The EU is diverse in cultural matters and EU member states are different with diverse culture backgrounds. The paper is focused on the issue of participation of EU citizen on the foreign culture. The willingness of EU citizens to participate on foreign culture is evaluated based on the indicators describing the level of foreign languages knowledge and participation on foreign cultural products as the expression of openness to foreign culture.

As a cultural product, the art and cultural heritage and everything associated with it is referred to. For example, traditional arts (like writing, painting, sculpture and dance), theatre, museum, gallery, monument, exposition, individual exhibits and accompanying services, all of this, can be described as a cultural product (Johnová, 2009). Cultural product is also the output of cultural-products industries (service outputs that focus on entertainment – motion pictures, recorded music and print media, etc.).

The aim of the paper is explicitly to evaluate the EU member states citizens in the area of foreign language knowledge and participation on foreign cultural products by usage of multi-criteria decision making method MAPPAC.

2. Research Methodology

MAPPAC method is the example of MCDM methods based on the preference relation (Fiala, 2013; Brans, et al., 1984). The MAPPAC method was chosen because, apart from the information from the multi-criteria matrix and the vector of weights, does not need any additional information, such as threshold values or the choice of generalized criteria. The MAPPAC method is based on paired comparisons of variants, whereby each pair of individual criteria results in a decision on which of the two objects is the more important, or whether they are indistinguishable in terms of the selected criteria (Matarazzo, 1991). The MAPPAC method works with the criterion matrix and weights of the criteria. The method splits the variants into several preferential classes. MAPPAC method uses a normalized multi-criteria matrix C = (cij), where r-th row corresponds to variant ar and s-th row corresponds to variant as. First the paired comparison of variants is processed (Martel and Matarazzo, 2005). On the basis of the results there are possible two relationships between variants. Either preference (variant a was rated better than variant b) or indifference (variant a and variant b are assessed in the same way). In the last step preferences are aggregated, resulting in a final order. The row totals of the aggregated matrix π are calculated according to the equation (1):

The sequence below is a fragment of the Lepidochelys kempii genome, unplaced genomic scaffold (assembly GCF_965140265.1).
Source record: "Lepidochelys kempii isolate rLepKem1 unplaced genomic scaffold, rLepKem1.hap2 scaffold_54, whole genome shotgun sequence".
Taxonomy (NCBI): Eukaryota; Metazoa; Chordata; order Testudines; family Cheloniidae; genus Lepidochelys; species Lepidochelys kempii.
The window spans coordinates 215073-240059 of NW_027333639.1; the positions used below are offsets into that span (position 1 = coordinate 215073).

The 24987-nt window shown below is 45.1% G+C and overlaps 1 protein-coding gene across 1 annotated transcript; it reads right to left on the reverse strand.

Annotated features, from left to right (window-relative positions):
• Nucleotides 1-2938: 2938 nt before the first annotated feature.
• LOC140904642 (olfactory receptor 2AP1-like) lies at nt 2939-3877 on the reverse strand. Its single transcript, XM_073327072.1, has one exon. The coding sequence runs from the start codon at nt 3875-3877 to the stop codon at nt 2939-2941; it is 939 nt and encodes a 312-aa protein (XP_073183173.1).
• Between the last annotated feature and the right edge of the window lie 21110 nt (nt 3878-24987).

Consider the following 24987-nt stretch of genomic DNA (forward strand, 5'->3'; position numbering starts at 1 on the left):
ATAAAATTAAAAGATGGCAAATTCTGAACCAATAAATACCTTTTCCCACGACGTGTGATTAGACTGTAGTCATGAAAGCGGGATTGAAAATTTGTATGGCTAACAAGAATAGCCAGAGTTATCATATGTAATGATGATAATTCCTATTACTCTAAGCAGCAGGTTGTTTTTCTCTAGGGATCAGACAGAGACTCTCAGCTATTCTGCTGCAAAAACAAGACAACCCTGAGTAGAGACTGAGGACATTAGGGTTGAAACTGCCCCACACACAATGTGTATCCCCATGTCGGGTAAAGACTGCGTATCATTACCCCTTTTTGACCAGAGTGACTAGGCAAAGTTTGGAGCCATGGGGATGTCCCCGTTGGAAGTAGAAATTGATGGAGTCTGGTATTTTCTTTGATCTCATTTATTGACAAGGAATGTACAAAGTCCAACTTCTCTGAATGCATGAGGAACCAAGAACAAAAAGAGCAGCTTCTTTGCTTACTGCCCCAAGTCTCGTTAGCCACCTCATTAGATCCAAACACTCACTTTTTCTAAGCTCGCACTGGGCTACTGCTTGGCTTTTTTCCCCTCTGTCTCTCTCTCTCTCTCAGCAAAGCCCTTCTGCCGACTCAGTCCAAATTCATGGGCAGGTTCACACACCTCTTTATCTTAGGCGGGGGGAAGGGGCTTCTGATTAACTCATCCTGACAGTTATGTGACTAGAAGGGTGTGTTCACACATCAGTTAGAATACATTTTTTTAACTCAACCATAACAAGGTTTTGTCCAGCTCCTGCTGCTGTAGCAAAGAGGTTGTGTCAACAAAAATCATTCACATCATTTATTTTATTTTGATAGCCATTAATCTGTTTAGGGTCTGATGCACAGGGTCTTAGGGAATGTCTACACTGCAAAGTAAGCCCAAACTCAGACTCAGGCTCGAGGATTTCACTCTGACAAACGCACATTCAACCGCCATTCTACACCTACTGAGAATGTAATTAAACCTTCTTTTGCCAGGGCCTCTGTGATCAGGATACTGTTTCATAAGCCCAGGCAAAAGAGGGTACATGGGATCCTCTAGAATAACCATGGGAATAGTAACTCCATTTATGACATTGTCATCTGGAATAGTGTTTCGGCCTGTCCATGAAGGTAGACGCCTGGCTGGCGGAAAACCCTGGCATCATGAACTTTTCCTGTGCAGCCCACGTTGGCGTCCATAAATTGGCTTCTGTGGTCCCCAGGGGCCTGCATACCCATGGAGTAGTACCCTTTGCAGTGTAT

The overall ranking of variants is reached by averaging of the serial numbers of variants by the ranking from above and bottom. As the best evaluated is the variant which has the lowest overall serial number.

In this paper was performed the evaluation of language skills of EU citizens in individual member states and evaluation of participation on foreign culture products. The evaluation of language skills was based on 7 indicators (criteria) available from the Eurostat database – Adult Education Survey (AES) (Eurostat, 2018). AES is a source of data on the knowledge of languages by the adult population (self-reported competencies). The survey focused on people aged 25–64 living in private households and the reference period was the 12-months prior to the respondent’s interview. This unique dataset enabled the reliable analysis of foreign language knowledge, because it contents comparable data of all 28 EU member states based on the results of questionnaire from the year 2016.